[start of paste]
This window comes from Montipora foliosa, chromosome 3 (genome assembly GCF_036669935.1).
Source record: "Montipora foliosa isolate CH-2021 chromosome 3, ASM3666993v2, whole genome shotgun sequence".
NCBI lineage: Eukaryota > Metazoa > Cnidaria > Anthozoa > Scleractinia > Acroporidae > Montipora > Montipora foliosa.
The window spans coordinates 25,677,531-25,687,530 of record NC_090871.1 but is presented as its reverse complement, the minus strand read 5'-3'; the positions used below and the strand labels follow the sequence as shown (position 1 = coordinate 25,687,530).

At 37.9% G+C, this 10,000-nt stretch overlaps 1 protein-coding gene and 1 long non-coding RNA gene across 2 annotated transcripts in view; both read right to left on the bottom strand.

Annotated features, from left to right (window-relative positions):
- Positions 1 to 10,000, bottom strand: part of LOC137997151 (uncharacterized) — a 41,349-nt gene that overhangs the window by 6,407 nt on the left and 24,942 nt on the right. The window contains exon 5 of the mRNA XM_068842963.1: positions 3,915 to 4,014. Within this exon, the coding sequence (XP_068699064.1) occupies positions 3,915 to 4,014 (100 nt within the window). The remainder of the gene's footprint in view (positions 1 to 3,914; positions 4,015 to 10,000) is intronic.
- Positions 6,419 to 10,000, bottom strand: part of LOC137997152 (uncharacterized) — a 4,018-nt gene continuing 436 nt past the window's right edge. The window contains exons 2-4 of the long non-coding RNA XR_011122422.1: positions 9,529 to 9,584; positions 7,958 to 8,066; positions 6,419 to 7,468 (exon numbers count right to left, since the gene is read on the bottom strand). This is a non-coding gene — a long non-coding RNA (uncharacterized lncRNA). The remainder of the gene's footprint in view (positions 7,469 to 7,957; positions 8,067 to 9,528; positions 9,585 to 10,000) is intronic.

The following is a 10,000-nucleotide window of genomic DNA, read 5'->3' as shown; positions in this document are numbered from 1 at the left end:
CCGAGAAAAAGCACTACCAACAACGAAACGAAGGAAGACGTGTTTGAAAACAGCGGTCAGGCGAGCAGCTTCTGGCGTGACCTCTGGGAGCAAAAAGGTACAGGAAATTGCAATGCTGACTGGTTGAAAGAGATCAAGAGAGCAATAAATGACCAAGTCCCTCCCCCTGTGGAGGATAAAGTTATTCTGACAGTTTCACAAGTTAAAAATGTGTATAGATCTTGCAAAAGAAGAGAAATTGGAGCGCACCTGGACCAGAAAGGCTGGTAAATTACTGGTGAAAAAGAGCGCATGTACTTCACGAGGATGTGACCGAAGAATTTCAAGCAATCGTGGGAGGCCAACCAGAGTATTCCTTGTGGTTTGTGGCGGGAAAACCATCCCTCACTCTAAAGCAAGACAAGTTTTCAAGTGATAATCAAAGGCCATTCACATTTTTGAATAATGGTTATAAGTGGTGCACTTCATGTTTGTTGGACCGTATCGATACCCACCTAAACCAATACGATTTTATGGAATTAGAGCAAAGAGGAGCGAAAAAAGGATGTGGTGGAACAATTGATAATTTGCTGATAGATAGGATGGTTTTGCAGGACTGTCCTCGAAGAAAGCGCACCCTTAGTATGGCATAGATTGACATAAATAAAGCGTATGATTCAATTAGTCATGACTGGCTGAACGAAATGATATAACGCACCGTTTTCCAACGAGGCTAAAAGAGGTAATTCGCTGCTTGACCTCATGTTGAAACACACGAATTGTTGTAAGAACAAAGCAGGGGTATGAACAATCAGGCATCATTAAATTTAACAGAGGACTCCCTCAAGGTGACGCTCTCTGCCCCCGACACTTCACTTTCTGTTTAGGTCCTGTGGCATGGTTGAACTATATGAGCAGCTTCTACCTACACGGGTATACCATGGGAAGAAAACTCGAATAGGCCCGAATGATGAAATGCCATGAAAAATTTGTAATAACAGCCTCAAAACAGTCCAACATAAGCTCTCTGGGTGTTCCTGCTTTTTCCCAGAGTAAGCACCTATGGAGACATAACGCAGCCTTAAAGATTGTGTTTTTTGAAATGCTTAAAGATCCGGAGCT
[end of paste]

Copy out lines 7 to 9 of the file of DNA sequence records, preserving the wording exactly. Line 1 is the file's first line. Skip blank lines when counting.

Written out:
- Positions 1 to 10,000, bottom strand: part of LOC137997151 (uncharacterized) — a 41,349-nt gene that overhangs the window by 6,407 nt on the left and 24,942 nt on the right. The window contains exon 5 of the mRNA XM_068842963.1: positions 3,915 to 4,014. Within this exon, the coding sequence (XP_068699064.1) occupies positions 3,915 to 4,014 (100 nt within the window). The remainder of the gene's footprint in view (positions 1 to 3,914; positions 4,015 to 10,000) is intronic.
- Positions 6,419 to 10,000, bottom strand: part of LOC137997152 (uncharacterized) — a 4,018-nt gene continuing 436 nt past the window's right edge. The window contains exons 2-4 of the long non-coding RNA XR_011122422.1: positions 9,529 to 9,584; positions 7,958 to 8,066; positions 6,419 to 7,468 (exon numbers count right to left, since the gene is read on the bottom strand). This is a non-coding gene — a long non-coding RNA (uncharacterized lncRNA). The remainder of the gene's footprint in view (positions 7,469 to 7,957; positions 8,067 to 9,528; positions 9,585 to 10,000) is intronic.

The following is a 10,000-nucleotide window of genomic DNA, read 5'->3' as shown; positions in this document are numbered from 1 at the left end: